When summertime comes around, you may expect to see a range of fruit-themed products, whether it be through packaging or introducing new flavors, that will visually attract consumers to purchase these seasonal products. Asahi, one of the brewery giants in Japan, has transferred seasonal marketing ideas onto its products: they adapt their packaging to each season targeting consumers seasonal thirst.

One of the most interesting campaigns seen during the summer season has been through a collaboration between the Japanese retailer UNIQLO and ice-cream brand Baskin Robbins. A variety of 31 different designs were created to match the 31 different flavors of the world’s largest ice cream chain, tickling summer taste buds & fashion.


Once the summer heat has subdued to the cool autumn breeze, the landscape of Japan is transformed by Maple & Ginko trees, creating an array of colors to marvel at.

Merchandisers readjust their product lines to match autumn flavors, such as pumpkin, sweet potato, and roasted chestnut as they reinvent products to match yet another seasonal change.

 Also noticeable is the beer packaging during autumn, also known as the “season of beer.” Brands reinvent product flavors, designs or even create an entirely new range to match the seasonal desires of consumers. Keeping up to date with each season has surely been effective for these brands as they continue to reinvent themselves to stay ahead of the game.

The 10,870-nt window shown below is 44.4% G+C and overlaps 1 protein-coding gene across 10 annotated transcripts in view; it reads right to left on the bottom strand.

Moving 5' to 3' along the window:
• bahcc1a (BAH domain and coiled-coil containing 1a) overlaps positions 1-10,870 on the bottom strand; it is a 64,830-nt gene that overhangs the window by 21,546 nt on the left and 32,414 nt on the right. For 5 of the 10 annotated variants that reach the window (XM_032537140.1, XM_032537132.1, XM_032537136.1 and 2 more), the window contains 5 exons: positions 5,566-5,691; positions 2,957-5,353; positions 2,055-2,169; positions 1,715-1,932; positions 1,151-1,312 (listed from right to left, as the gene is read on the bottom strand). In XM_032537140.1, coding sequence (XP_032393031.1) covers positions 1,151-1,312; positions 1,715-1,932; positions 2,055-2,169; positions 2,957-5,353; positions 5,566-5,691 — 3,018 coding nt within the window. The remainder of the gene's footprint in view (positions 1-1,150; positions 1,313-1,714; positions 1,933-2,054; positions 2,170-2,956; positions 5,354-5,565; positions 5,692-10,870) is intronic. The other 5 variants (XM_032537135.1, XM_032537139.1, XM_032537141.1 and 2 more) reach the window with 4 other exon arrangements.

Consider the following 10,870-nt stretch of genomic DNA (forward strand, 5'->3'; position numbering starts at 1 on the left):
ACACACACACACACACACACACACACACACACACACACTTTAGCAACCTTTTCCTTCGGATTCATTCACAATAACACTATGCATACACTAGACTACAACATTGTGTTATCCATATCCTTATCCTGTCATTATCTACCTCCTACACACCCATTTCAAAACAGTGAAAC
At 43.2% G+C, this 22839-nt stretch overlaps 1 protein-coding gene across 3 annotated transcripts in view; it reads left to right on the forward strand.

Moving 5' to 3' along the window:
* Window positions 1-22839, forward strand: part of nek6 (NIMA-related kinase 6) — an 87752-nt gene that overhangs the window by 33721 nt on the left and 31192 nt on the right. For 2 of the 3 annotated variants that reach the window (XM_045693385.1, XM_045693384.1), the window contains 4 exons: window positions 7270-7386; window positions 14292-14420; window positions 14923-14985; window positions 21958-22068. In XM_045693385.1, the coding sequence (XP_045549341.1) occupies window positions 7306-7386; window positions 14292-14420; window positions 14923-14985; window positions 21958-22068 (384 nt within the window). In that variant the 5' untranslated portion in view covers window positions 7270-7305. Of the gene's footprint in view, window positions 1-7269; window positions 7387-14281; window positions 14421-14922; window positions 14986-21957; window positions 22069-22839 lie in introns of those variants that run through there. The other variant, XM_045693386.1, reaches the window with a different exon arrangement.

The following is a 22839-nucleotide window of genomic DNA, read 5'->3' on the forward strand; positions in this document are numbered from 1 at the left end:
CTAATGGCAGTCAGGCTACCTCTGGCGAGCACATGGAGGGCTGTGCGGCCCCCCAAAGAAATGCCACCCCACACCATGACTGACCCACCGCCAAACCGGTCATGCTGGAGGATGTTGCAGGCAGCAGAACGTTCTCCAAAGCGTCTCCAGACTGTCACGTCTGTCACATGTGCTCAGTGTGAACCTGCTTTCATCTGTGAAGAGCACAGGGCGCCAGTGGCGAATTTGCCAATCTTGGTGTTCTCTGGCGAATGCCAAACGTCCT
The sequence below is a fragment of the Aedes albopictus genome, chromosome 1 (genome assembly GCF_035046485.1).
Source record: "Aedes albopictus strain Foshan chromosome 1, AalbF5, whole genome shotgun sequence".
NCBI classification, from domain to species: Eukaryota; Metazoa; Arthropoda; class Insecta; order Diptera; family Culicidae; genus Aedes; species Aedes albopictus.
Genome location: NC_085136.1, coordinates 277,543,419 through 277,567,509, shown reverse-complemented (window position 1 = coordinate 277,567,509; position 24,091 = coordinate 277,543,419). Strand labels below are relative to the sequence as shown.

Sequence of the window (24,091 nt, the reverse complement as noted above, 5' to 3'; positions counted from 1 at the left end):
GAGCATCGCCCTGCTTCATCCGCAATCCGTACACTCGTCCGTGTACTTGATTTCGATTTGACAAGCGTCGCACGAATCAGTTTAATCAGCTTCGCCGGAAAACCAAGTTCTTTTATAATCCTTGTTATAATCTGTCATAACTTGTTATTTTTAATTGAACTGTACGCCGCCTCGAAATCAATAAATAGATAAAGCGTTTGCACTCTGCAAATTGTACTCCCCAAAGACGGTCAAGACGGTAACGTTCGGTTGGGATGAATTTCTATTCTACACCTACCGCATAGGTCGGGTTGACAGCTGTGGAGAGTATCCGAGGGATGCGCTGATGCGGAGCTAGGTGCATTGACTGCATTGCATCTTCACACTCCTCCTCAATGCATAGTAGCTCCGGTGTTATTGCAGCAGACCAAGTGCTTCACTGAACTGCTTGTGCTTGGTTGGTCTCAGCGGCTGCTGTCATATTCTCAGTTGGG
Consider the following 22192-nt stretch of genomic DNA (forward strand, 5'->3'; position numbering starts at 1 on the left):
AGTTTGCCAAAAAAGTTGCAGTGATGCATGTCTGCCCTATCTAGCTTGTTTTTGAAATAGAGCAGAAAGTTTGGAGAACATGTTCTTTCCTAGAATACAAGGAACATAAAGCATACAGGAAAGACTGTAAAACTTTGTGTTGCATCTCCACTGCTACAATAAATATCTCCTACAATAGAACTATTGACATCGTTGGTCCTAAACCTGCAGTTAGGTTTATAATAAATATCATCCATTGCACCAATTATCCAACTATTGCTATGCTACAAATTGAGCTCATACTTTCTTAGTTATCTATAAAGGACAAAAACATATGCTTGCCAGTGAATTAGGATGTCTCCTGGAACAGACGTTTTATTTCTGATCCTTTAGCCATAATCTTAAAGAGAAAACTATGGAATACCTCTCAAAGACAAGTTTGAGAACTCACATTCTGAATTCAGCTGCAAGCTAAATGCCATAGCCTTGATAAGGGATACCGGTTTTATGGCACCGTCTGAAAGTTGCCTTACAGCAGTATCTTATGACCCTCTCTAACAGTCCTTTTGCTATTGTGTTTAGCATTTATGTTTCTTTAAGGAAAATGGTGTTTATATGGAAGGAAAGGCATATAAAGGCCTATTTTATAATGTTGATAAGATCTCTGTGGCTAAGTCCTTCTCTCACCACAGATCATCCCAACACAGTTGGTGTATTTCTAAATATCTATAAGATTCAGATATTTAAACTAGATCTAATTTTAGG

Suntory launched fruit-infused alcohol drink just for the Autumn season in 2015, branded as its ‘-196°C’ line – a name used to describe the enriched flavor of frozen fruit.



Winter may be harsh and cold, but from strawberries to truffle chocolates, consumers wait a year to delight in these winter treats – which are the highlight of the year.

It’s not always about just creating the ‘right’ seasonal flavor, but giving products a general ‘seasonal feel’ via sophisticated design and packaging.